Despite emerging evidence that banks (NYSE:KBE) are continuing questionable foreclosure practices, a coalition of 50 states’ attorneys general is negotiating settlements with five of the nation’s largest banks that would grant them immunity over previously mishandled foreclosures.
The settlements would require banks to make a commitment to adhere to new rules and foreclosure guidelines, as well as pay up to $25 billion in penalties. In turn, they would be granted immunity from further prosecution by the U.S. Department of Justice or the Department of Housing and Urban Development, as well as any civil lawsuits by the states. Officials haven’t spoken as to whether immunity from criminal prosecution would also be granted under the terms of the deal. The banks involved in the talks are Bank of America (NYSE:BAC), Wells Fargo (NYSE:WFC), CitiGroup (NYSE:C), JPMorgan Chase (NYSE:JPM), and Ally Financial.
Many top mortgage lenders have already signed similar settlements with federal bank regulators, promising to discontinue certain practices and give remediation to affected homeowners (NYSE:IYR). However, many of those same financial institutions continue the practices that got them in trouble in the first place, and that contributed to the nation’s financial crisis.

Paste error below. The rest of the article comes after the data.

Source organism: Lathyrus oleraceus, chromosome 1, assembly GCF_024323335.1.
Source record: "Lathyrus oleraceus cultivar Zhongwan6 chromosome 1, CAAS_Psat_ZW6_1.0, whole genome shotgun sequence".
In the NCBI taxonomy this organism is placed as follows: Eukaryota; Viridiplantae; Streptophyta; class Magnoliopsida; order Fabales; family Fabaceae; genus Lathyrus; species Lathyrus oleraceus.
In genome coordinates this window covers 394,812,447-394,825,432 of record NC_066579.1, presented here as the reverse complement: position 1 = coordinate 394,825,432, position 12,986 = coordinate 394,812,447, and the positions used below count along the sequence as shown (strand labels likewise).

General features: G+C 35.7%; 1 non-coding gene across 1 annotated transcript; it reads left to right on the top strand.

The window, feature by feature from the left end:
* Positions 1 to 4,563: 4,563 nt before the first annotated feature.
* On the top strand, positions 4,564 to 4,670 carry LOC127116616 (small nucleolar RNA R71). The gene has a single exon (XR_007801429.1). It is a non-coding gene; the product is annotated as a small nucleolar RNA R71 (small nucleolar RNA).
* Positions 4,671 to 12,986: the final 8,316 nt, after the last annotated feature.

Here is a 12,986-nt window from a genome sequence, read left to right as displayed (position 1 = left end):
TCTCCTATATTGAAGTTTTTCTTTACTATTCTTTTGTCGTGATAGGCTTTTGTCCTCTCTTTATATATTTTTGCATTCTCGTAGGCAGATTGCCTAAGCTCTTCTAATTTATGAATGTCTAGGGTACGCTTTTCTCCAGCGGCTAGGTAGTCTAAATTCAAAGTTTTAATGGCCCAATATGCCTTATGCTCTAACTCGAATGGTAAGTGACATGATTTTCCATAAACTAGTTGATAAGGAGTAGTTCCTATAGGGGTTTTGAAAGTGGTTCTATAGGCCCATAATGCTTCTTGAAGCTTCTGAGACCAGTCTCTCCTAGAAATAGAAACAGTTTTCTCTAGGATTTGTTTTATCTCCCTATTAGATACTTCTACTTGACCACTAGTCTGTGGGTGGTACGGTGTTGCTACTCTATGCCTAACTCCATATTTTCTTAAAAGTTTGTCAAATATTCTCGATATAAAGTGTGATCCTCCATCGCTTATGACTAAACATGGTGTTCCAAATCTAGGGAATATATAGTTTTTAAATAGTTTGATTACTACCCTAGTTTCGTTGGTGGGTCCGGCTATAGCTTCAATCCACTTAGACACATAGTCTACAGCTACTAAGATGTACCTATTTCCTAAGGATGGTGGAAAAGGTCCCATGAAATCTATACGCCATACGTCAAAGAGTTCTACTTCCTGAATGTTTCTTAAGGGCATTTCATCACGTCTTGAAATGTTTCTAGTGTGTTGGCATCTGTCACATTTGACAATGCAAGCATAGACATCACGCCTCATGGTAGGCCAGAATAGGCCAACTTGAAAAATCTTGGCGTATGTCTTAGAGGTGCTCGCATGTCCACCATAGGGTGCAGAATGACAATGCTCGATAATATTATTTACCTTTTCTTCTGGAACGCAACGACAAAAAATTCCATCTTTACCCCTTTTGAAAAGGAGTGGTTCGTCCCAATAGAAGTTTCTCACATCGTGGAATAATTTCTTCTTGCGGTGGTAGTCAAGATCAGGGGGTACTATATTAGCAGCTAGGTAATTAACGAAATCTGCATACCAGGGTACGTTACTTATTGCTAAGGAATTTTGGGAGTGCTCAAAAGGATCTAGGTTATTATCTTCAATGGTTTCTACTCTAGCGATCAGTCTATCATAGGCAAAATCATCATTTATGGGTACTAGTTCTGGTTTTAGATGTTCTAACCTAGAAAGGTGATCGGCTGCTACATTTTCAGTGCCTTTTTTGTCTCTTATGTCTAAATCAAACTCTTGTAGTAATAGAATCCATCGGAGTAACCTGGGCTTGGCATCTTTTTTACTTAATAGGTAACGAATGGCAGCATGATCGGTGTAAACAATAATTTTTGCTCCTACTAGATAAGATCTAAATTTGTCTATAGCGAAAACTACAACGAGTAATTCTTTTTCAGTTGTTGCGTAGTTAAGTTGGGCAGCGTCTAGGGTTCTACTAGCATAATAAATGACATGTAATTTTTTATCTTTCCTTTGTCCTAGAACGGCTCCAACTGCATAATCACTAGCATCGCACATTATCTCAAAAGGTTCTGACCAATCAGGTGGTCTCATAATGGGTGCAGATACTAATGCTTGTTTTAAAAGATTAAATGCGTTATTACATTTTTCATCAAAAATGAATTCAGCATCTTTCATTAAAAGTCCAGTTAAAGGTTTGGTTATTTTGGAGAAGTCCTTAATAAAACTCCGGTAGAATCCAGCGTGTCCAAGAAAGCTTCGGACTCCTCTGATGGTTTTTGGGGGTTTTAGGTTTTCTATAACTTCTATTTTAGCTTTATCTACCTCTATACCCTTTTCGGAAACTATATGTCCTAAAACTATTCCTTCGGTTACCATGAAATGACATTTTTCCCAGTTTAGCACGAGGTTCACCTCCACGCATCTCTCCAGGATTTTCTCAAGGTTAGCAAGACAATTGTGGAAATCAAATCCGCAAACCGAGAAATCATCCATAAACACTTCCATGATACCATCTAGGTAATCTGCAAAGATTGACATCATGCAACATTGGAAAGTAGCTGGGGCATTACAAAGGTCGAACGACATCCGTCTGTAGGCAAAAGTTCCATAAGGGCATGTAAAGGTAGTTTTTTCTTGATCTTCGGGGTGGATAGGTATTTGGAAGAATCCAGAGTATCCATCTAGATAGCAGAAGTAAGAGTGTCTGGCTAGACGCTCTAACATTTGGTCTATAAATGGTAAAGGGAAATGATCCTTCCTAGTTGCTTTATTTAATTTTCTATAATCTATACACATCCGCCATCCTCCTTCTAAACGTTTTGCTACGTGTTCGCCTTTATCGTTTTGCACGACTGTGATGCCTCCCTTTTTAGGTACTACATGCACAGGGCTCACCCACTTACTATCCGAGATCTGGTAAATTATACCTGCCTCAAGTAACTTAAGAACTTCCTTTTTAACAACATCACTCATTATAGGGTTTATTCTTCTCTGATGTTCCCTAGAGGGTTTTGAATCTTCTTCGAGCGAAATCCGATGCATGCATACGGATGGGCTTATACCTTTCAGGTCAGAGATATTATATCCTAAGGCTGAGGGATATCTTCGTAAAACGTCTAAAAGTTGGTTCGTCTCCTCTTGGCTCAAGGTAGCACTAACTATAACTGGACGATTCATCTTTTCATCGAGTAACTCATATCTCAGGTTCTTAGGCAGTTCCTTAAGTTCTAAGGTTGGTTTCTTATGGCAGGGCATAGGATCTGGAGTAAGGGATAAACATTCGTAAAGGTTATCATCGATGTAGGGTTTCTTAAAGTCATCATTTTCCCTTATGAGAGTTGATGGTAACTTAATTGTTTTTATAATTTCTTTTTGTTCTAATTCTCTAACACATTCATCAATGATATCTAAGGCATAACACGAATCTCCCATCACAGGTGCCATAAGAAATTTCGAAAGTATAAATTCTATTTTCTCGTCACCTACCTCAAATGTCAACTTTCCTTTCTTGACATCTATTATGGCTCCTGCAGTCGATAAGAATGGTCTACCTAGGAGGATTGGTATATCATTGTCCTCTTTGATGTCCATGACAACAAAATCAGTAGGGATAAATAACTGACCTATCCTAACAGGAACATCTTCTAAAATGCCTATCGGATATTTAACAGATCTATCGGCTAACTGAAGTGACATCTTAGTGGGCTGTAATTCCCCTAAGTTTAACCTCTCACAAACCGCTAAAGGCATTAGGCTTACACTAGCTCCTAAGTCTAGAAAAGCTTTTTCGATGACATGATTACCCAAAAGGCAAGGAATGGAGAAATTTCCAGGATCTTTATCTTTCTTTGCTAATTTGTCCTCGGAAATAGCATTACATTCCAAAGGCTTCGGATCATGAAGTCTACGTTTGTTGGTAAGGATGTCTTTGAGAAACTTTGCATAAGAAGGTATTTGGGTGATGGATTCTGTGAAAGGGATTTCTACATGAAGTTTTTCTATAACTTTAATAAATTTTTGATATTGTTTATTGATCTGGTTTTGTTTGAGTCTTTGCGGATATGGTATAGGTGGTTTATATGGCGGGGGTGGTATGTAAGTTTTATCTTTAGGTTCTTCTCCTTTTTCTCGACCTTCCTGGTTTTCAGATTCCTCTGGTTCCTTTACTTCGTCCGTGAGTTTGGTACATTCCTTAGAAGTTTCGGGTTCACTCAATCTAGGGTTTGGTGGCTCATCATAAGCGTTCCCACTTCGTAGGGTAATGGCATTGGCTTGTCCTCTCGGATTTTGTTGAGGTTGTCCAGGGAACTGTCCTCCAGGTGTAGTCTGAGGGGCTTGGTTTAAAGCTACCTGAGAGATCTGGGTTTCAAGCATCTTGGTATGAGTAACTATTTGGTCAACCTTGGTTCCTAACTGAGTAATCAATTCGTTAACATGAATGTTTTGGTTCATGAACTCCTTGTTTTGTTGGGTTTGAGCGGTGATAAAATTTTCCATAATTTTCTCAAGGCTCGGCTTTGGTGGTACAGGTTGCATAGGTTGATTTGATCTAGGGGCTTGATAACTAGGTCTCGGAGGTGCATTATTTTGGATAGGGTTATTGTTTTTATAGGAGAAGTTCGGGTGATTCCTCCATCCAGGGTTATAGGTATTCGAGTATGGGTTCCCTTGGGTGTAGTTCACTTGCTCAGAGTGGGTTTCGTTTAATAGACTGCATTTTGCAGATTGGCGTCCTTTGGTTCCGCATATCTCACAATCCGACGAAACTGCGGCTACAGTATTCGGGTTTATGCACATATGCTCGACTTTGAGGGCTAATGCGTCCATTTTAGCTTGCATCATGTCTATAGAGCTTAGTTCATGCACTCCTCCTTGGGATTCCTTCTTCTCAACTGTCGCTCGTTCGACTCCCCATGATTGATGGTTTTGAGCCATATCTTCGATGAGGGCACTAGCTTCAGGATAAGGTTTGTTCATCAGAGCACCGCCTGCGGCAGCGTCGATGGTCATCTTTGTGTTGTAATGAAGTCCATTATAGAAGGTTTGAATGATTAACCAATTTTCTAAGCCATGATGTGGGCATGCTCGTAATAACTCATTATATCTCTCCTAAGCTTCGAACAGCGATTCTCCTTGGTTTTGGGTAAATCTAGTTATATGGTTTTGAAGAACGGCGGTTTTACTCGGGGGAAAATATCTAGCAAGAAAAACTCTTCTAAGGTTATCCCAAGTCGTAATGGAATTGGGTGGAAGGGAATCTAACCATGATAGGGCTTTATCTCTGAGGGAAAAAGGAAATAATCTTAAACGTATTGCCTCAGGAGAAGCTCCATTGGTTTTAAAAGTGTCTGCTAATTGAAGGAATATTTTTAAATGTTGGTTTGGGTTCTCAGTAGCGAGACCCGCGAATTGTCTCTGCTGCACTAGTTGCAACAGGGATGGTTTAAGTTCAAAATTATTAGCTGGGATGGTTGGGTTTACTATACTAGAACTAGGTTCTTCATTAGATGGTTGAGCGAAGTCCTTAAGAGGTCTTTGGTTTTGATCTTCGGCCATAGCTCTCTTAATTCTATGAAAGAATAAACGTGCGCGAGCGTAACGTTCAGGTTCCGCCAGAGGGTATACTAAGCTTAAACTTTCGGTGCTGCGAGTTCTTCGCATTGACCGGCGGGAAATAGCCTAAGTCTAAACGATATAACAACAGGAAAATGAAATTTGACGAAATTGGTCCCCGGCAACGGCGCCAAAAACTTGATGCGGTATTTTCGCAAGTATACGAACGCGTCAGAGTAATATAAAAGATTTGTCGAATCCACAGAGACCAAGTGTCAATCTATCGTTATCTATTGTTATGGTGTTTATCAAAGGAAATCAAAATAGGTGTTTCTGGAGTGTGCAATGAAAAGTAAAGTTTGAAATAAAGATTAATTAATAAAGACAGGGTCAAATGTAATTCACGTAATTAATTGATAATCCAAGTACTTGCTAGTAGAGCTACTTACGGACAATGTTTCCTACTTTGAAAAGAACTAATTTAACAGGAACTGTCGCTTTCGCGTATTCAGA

Probably the most publicly visible objector to a deal that would grant wide-ranging immunity to corrupt banks is New York State Attorney General Eric Schneiderman, who has launched his own investigations into top banks, particularly looking at mortgage securitization practices. According to a spokesman for Schneiderman’s office, “Attorney General Schneiderman remains concerned by any settlement agreement that would preclude state attorneys general from conducting comprehensive investigations of the mortgage crisis.”
Attorneys general from Iowa, Illinois, and Connecticut are in charge of current immunity negotiations with the banks (NYSE:KBE). While the extent of the immunity or the dollar amount of any penalties has yet to be decided upon, negotiations continue to progress, though spokesmen from the offices of the three attorneys general designated to the negotiations have declined to comment.